Before things get too interesting, I wanted to make a quick note about my next “major” project. I’ll be building a Car PC in the next few weeks/months —  Most of the worklog posts on the blog will be Car PC related. For those of you unfamiliar with Car Computing in general, the forums at mp3car.com is an excellent resource. “Back in the day,” Car PCs were hacked together with various PC components, and interfaced to the car via the stereo. User input is generally done through a 7-8″ touch screen and maybe a small handheld wireless keyboard. The shape and size of these PCs were extremely variable, but in more recent history, the form factor that’s most commonly adopted is miniITX. This is a motherboard roughly the size of a common kitchen napkin. Pretty small, right? Well, the CarPC I am looking to design ideally will fit entirely inside the dash/center console, so it’s actually too big. In a very recent development, my project (that I’ve been putting off for a few years now) has become a lot more simple.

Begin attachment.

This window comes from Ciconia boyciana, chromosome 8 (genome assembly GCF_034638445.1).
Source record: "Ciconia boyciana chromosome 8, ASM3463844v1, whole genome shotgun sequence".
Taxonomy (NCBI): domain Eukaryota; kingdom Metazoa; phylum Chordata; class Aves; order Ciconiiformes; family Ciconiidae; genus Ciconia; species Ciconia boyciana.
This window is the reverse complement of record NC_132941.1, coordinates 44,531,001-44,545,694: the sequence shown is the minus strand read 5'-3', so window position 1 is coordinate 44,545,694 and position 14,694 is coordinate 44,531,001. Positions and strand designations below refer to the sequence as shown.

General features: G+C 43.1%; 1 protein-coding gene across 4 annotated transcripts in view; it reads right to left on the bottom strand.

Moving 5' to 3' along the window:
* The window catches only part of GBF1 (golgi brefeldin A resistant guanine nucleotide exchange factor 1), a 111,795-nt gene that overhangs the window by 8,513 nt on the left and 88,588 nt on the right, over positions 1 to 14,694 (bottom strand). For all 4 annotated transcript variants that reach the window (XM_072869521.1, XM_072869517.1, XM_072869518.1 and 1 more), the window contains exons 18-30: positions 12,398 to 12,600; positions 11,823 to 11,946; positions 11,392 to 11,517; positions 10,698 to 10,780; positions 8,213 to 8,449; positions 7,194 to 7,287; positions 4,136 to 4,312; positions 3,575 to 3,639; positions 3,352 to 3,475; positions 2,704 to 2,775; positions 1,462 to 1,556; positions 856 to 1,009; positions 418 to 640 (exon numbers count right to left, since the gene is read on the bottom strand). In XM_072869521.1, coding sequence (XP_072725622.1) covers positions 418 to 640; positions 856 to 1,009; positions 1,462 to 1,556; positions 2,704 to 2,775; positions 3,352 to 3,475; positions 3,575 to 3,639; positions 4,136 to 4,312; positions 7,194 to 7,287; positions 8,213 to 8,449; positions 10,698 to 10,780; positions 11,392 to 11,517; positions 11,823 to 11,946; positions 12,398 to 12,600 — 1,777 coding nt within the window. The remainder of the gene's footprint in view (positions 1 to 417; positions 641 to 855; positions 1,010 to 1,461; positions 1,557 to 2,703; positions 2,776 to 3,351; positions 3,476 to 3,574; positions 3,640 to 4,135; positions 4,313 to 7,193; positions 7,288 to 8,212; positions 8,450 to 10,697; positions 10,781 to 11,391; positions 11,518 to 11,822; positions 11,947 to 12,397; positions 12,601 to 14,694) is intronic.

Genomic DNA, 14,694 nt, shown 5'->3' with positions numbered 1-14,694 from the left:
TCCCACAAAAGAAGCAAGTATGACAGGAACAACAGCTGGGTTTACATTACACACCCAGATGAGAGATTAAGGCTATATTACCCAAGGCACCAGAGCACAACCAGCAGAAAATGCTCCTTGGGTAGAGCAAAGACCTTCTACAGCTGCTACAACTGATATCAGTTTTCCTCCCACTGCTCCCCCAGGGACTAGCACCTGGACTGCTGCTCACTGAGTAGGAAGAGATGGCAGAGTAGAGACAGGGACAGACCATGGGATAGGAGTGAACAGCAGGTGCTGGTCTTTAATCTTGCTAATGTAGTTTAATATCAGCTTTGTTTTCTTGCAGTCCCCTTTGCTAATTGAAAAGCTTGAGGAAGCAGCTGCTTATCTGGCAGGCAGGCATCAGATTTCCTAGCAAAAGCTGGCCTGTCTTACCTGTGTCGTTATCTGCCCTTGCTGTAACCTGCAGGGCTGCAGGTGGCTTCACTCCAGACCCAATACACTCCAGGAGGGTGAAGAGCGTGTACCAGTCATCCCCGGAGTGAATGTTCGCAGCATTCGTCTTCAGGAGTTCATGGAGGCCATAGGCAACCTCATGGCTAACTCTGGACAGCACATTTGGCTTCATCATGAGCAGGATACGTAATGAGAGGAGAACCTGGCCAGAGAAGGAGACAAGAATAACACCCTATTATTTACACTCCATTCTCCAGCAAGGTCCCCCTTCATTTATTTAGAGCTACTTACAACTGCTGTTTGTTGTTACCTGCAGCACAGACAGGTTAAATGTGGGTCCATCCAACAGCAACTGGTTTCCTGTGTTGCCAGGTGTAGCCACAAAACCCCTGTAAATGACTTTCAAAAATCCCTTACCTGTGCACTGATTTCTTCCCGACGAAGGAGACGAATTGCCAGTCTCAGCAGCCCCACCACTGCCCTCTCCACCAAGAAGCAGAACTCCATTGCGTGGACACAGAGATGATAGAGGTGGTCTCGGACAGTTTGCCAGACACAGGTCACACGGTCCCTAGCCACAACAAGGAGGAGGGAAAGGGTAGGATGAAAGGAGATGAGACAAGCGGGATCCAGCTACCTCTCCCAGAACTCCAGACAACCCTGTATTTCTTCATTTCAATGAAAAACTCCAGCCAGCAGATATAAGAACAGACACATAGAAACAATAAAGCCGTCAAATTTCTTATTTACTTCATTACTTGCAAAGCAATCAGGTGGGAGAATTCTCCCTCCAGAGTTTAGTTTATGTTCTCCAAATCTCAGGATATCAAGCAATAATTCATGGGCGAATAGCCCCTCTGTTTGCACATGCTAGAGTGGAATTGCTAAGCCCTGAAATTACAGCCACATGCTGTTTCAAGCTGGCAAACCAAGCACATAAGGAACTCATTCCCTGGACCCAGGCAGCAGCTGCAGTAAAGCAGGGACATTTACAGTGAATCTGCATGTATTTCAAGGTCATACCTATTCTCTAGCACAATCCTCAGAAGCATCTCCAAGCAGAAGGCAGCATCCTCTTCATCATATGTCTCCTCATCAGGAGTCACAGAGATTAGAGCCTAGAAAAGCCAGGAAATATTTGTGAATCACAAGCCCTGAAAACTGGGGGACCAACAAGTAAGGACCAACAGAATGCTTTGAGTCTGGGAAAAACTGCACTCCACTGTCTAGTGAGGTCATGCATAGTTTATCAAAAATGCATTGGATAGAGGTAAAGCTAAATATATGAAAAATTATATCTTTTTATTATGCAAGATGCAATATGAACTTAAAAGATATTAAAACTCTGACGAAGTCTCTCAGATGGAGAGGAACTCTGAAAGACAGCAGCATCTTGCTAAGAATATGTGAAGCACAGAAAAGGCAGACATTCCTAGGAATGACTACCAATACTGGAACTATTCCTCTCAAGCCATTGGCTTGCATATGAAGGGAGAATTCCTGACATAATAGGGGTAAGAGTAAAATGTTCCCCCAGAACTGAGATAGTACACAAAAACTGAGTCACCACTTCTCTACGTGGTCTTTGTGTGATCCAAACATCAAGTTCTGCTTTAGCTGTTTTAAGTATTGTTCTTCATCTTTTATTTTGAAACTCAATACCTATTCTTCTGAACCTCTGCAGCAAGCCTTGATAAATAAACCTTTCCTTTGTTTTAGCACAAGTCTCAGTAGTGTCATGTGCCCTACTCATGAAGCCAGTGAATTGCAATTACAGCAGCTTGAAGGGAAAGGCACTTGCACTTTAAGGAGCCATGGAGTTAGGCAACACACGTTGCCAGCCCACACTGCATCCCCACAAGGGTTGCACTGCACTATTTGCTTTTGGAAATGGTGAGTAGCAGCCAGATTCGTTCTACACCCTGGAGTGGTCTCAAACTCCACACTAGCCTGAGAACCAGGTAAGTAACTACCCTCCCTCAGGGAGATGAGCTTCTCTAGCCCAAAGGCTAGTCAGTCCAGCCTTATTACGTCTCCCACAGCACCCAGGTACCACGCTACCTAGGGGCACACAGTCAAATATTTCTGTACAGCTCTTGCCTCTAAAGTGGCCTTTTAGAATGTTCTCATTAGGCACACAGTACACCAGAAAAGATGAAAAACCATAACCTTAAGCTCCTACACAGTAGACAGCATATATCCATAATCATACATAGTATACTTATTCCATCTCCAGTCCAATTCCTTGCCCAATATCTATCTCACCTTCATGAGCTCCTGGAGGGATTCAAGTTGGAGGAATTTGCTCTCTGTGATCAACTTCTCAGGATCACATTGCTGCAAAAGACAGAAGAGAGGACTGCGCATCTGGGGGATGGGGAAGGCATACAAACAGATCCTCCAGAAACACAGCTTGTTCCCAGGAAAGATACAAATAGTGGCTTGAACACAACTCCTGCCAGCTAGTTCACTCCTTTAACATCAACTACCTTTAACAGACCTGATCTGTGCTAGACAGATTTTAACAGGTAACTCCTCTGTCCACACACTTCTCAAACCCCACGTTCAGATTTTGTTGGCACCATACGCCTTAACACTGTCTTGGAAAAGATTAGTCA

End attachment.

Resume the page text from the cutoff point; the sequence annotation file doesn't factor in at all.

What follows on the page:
Former Challenges

One of the reasons I’ve put off this project for so long is the complexity of the build. I’ve got a spare radio cage for my 2003 VW Golf TDi, and I’ve been doing some very loose test-fitting of the hardware I’ve got on hand set aside for this build. It is EXTREMELY tight, and to do this project right would leave me with only millimeters to spare. Most people locate their PCs in the trunk of their vehicles, but I wanted to have everything in the dash as one of my design goals. The Power Supply Unit (PSU) was the other major design consideration I had to make — while my motherboard is plenty powerful for a car PC, it is low profile and low power consuming, but confined in the dash of a PC, it’s likely I’d run into heat issues after a long drive. Enter the Intel NUC.

Other Design Considerations

Before discussing the NUC too much, I want to touch on the goals of my build, and why/how the NUC simplifies my life. In a sentence, the NUC is a modern/powerful PC with hardware competitive with a MacBook Air in a smaller form factor than a Mini ITX motherboard.

Things that I plan to do with my Car PC

  • Needs to be self contained in a Double DIN shelf
  • Needs to be easily removed for servicing and/or adding media
  • Bluetooth Capability – Data sharing, calls through the car stereo, etc
  • GPS navigation
  • Optical drive input (optional)